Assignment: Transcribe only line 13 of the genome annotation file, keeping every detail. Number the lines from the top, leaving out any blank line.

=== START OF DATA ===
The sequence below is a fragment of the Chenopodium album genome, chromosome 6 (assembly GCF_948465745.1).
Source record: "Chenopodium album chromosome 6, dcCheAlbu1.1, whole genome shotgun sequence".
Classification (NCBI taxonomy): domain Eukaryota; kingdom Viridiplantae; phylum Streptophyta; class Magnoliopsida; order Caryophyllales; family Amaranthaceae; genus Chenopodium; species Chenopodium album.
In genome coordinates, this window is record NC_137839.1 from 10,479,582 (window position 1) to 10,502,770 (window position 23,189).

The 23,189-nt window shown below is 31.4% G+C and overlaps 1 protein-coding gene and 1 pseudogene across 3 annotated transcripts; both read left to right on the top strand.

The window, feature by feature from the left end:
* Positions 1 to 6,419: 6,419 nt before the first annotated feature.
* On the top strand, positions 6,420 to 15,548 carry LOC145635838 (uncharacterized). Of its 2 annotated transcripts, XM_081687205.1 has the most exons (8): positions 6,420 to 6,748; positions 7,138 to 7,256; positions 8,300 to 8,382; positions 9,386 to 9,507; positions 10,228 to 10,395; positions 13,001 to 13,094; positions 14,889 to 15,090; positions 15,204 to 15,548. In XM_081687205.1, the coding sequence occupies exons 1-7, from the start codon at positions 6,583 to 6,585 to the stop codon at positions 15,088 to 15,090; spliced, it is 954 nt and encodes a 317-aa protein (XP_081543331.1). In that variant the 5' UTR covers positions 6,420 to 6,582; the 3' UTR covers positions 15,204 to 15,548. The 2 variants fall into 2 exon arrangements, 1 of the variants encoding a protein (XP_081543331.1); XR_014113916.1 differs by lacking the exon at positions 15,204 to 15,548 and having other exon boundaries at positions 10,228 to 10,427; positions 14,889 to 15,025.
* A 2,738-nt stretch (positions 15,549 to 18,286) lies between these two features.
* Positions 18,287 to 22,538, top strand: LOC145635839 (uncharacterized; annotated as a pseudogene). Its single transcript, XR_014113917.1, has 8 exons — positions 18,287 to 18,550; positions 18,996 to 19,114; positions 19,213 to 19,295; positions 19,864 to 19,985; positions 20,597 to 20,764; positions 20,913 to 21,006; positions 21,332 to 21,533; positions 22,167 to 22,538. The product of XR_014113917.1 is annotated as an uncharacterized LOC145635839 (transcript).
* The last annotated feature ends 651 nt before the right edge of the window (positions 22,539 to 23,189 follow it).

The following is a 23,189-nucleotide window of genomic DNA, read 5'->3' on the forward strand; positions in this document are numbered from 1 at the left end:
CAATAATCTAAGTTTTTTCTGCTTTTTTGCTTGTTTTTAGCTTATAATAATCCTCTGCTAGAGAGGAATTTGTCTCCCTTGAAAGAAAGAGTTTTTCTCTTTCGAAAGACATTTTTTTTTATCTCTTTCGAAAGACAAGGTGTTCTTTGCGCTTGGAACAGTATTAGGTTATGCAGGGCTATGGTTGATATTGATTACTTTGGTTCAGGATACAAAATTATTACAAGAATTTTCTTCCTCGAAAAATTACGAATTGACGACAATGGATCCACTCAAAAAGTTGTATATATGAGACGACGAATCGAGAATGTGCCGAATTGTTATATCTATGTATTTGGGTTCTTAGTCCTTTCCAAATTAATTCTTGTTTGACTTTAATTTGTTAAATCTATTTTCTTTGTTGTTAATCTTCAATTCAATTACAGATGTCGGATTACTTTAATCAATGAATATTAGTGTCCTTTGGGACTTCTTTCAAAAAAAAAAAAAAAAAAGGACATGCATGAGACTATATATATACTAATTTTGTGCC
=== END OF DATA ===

CAATAATCTAAGTTTTTTCTGCTTTTTTGCTTGTTTTTAGCTTATAATAATCCTCTGCTAGAGAGGAATTTGTCTCCCTTGAAAGAAAGAGTTTTTCTCTTTCGAAAGACATTTTTTTTTATCTCTTTCGAAAGACAAGGTGTTCTTTGCGCTTGGAACAGTATTAGGTTATGCAGGGCTATGGTTGATATTGATTACTTTGGTTCAGGATACAAAATTATTACAAGAATTTTCTTCCTCGAAAAATTACGAATTGACGACAATGGATCCACTCAAAAAGTTGTATATATGAGACGACGAATCGAGAATGTGCCGAATTGTTATATCTATGTATTTGGGTTCTTAGTCCTTTCCAAATTAATTCTTGTTTGACTTTAATTTGTTAAATCTATTTTCTTTGTTGTTAATCTTCAATTCAATTACAGATGTCGGATTACTTTAATCAATGAATATTAGTGTCCTTTGGGACTTCTTTCAAAAAAAAAAAAAAAAAAGGACATGCATGAGACTATATATATACTAATTTTGTGCC